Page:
In most cases, soft contact lenses are extremely comfortable to wear, even when first used. However, there are times that contact lens discomfort can occur. While they are usually not serious, it’s important to be aware of contact lens irritations and when they may put your vision at risk.
Symptoms of Contact Lens Discomfort
There are a variety of causes for contact lens discomfort. For the lenses to work appropriately, proper care is crucial. That includes following the maintenance and replacement schedule outlined by your eye doctor. Using these guidelines, you can keep your eyes comfortable and healthy while you wear contact lenses.
If you fail to follow these guidelines, you can experience discomfort as well as a potential for serious vision problems.
There are some common signs of discomfort which are not unusual for contact lens wearers. However, these may indicate that you are not caring properly for your contacts and should be addressed if they continue. These signs include:
- Burning, stinging, irritation, or other types of eye pain
- The comfort level may be less when the contact is first placed in the eye
- Excessive tearing
- Unusual secretions from the eye
- Eye redness
- Reduced visual acuity
- Rainbows, halos, or blurred vision
- Photophobia or sensitivity to light
- Dry eyes
What to Do If Discomfort Occurs
If at any time you notice these symptoms, remove the lenses right away. If you notice that the discomfort stops when you remove the lens, you need to inspect them closely. The lenses should not be placed back into your eye if you notice any signs of damage.
If there is no visible damage, look for any dirt, eyelashes, or other foreign objects on the lens. Then, clean, rinse, and take time to disinfect the lens before returning it to your eye. If the problem or discomfort continues, the lens should be removed and you should contact your eye-care professional for help.
If the lens is not damaged or dirty, these signs could signal that a more serious condition is present. These conditions include infection, neovascularization, iritis, or a corneal ulcer. It is important that you do not reinsert the lens until you seek medical treatment. Otherwise, you may cause serious and permanent damage to your eyes.
There are also other causes of contact lens discomfort which are completely natural and don’t present any serious risk to your eye health. In order to treat these conditions, the lenses may have to be removed for a period. However, you should still take time to educate yourself about the causes of discomfort and the steps you can take to eliminate them.
Cause #1: Poor Fit
Each person’s eye and shape of their eye is completely unique, which means that the contact lens you have should be unique as well. When you are prescribed contact lenses, your eye care professional will perform a series of measurements. These tests ensure that the contact lens is fitting properly, however, there are still instances when it can be off a bit.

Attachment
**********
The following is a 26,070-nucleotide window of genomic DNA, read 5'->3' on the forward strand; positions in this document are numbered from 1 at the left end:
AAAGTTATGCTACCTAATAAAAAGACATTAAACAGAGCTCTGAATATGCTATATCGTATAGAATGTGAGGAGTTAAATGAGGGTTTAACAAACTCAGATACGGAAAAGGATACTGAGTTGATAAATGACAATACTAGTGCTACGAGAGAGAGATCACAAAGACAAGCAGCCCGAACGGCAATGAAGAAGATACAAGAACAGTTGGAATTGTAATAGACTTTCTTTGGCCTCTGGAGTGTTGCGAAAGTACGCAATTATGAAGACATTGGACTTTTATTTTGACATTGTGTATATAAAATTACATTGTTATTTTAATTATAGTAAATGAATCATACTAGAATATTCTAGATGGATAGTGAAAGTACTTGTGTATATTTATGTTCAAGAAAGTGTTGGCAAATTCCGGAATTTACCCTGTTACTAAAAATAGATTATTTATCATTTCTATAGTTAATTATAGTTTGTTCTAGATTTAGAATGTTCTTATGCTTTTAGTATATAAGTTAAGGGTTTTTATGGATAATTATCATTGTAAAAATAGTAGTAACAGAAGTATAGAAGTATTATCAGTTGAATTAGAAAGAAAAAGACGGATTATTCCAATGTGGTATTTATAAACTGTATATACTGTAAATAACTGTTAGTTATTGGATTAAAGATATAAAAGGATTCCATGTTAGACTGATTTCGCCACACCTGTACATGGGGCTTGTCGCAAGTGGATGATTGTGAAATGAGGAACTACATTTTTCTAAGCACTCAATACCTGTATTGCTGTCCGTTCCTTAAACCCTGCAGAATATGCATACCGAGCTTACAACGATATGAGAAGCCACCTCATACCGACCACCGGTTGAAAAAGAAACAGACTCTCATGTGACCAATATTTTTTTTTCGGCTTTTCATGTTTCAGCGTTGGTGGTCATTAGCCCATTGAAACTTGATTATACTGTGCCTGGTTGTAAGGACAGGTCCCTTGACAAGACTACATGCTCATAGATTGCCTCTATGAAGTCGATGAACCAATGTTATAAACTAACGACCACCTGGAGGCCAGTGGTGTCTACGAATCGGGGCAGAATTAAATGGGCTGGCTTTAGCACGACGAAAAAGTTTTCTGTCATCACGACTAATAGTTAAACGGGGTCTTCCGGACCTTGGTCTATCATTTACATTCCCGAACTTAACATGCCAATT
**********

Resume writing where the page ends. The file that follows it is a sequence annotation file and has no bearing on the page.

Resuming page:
Symptoms of a poor-fitting lens include irritation or slight pain, fluctuations in vision, redness, and feeling as if there is a foreign object in your eye. Treatment for a poor fit starts by seeing your eye doctor. They will be able to evaluate your situation and hopefully provide a better fitting lens. If you continue to wear an ill-fitting lens, it may lead to surface abrasions on the eye’s cornea.
Cause #2: Dry Eyes Associated with Contact Lens Use
If you suffer from dry eyes, you may not be able to produce enough tears to keep your eyes lubricated and moist. This can cause severe discomfort when wearing contact lenses. Dry eyes can be linked to medical conditions or be present with other factors such as smoking. Sometimes, caffeine, the use of the computer, and certain medications can also cause dry eyes.
The symptoms of dry eyes include discomfort, dryness, and tired eyes. The treatment for dry eyes that are associated to contact lens use is to first talk with your eye care professional. Then, they can recommend a quality rewetting/lubrication solution.
When you moisturize the soft contacts regularly, you will soothe your eyes and minimize the dryness of the lens. This will reduce and, in some cases, eliminate the discomfort you experience while wearing the lenses.
Cause #3: Environmental Allergens
When there are a large number of environmental allergens, your eyes may become irritated. Allergens such as dander and dust can stick to the surface of your lenses, causing irritation and discomfort.
Some symptoms of environmental allergen-caused discomfort include dryness, irritation, and redness. The treatment for this is to frequently clean the lenses to remove any build-up that may be present. If you continue to have issues with this problem, you may consider switching to a daily contact lens. With daily contacts, a fresh pair is used each day.
There are several serious risks that you are exposed to when you wear contact lenses. These include corneal blindness, corneal abscess, corneal opacity, and corneal ulcers. Additionally, if you have an infection on or near the axis, a scar may be left, even if it heals. While a scar on the side will not affect the vision, a central cornea scar will harm your vision.
When you wear contacts, you are covering the cornea of your eye which is essentially stopping the supply of oxygen. Prolonged use of contacts can lead to small cuts made by the lens, dry eye, and abrasions. Additionally, you will be at increased risk of infection, such as keratitis, which can lead to corneal scarring.
The fact is that when you put anything directly on your eye, including contact lenses, there is a chance that irritation may occur. If you are ready to say goodbye to your contact lenses for good, look for natural alternatives. Practice doing eye exercises every day. Then, improve your diet or consider taking daily eye vitamin supplements to keep your eyes strong and healthy.